Jerry Seinfeld has never been less relatable than when he refused to hug Kesha. Because she's wonderful.
The "Tik Tok" singer has been locked in a legal battle with Dr. Luke, whom she accuses of years of sexual abuse, and her music career has been on hiatus. Reportedly, Kesha's been desperate to get back to work and get her new music out there.
And now we have her new song, "Praying," along with it's vibrant and captivating video, below. We're not going to use the word "shooketh" but that would be an accurate description. Watch for yourself and see what we mean.
Kesha has been taking back her life, piece by piece, and this music video seems like exactly the comeback that she's wanted and needed all along.
Actually, let's be real -- it's also the comeback that we've needed from her.
Visually, Kesha takes us on a spiritual and perhaps religious journey.
(Spirituality and religion are related, but in a Venn Diagram sort of way)
Suffice it to say that the symbolism and imagery is not subtle.
Kesha appears to be dreaming or hallucinating or spiritually projecting or whatever while adrift at sea, stranded and weak and lamenting that she can't even seem to die to end the suffering, all in black and white.
On land, in color, she slumbers in colorful attire while two men in business suits wearing pigs heads (it is wildly unsettling, you guys) stand over her, thick drool dribbling from their open mouths.
We see Kesha, conscious, in multiple contexts and costumes.
In one, she's dressed as an angel and playing a keyboard and singing.
We also see her walking past a row of old-timey televisions that each have white signs for screens, some with horrible messages that she's likely received on social media (body-shaming, political nastiness, etc), and others with typical dystopian messages (like "CONSUME").
Among her other outfits is a veil with little butterflies all over it, but honestly our favorite costume for the whole video has to be the one with golden feathers that form a collar.
(Quite frankly it looks like something that Ravenna would wear, which is peak fashion goals)
She smashes one of those dystopian television signs -- one that reads "Weapons of Mass Deception."
She also is chased by and fights off the pig-heads.
The music picks up and her powerful vocals become impossible to miss.
And no spoilers but the ending involves both a whale and a rainbow.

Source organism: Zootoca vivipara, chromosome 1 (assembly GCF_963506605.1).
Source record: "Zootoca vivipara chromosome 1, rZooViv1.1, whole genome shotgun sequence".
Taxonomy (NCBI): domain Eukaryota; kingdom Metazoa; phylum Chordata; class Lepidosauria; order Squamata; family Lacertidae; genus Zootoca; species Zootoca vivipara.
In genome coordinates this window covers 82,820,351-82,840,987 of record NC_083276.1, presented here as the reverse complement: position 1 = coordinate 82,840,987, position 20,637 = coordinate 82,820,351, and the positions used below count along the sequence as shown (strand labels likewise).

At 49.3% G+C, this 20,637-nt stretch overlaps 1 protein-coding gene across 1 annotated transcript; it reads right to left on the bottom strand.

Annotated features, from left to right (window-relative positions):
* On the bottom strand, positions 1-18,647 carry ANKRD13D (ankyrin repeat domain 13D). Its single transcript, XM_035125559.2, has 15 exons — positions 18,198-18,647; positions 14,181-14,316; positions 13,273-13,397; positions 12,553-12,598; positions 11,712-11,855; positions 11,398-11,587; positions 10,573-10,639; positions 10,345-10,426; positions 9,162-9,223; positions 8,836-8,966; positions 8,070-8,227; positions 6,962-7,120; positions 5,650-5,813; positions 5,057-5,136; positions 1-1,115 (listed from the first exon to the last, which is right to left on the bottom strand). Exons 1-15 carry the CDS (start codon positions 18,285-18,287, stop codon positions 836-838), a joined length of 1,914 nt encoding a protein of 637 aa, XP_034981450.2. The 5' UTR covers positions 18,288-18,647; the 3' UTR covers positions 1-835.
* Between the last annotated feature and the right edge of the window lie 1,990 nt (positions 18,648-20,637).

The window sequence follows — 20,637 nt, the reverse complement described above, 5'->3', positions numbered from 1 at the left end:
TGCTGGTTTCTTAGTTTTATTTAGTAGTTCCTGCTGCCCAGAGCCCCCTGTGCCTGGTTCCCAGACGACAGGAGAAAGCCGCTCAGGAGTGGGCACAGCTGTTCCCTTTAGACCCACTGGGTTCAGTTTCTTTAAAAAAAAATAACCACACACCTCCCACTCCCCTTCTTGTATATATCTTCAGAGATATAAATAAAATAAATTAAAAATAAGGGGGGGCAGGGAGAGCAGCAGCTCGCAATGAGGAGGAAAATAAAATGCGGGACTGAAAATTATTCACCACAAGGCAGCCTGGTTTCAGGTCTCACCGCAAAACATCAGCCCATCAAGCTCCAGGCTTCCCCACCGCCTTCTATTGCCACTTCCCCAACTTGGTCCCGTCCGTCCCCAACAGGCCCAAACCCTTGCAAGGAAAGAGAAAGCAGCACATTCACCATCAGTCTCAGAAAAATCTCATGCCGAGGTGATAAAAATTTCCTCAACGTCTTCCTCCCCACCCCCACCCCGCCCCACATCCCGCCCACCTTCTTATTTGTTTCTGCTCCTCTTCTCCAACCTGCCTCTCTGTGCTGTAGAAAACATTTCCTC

First and foremost, we should probably talk about some obvious influences.
Because you can't really talk about "Praying" without talking about Beyonce's Lemonade.
The use of color isn't new for Kesha, but the still and quiet opening with poetic narration?
That's straight out of the Lemonade playbook.
To be clear, we're not accusing Kesha of copying Beyonce, precisely.
Great artists -- truly great artists -- inspire others to follow in their footsteps, creating new trends and styles in the process.
We'd never in our lives seen anything like the journey that watching Lemonade took us on.
But Kesha's adventure is very different.
The setting is much more whimsical, and the subject matter is entirely different.
As the music builds, Kesha -- even the version of her on a raft -- seems to have some sort of spiritual awakening.
In a sense, that's what the whole song and video are about (among other things).
In terms of the religious imagery that you'll see, it sort of falls into that trap that a lot of (but not all) New Age-y spirituality does.
Like, Christian imagery absolutely takes center-stage, which is too much for most religious minorities.
But then the presence of non-Christian imagery and some of the more agnostic lyrics won't win over many Christians, either.
You know, though, you don't always have to appeal to everyone in every thing that you do.
Art is ultimately about self-expression and communicating that to others.
Kesha does that very successfully with "Praying," in terms of both the song and the video.
We've always known that Kesha is beautiful and has an amazing voice.
But in case you'd somehow forgotten, this music video will make it hard to miss.
Watch and enjoy for yourself.
We've already watched it a half-dozen times, easily.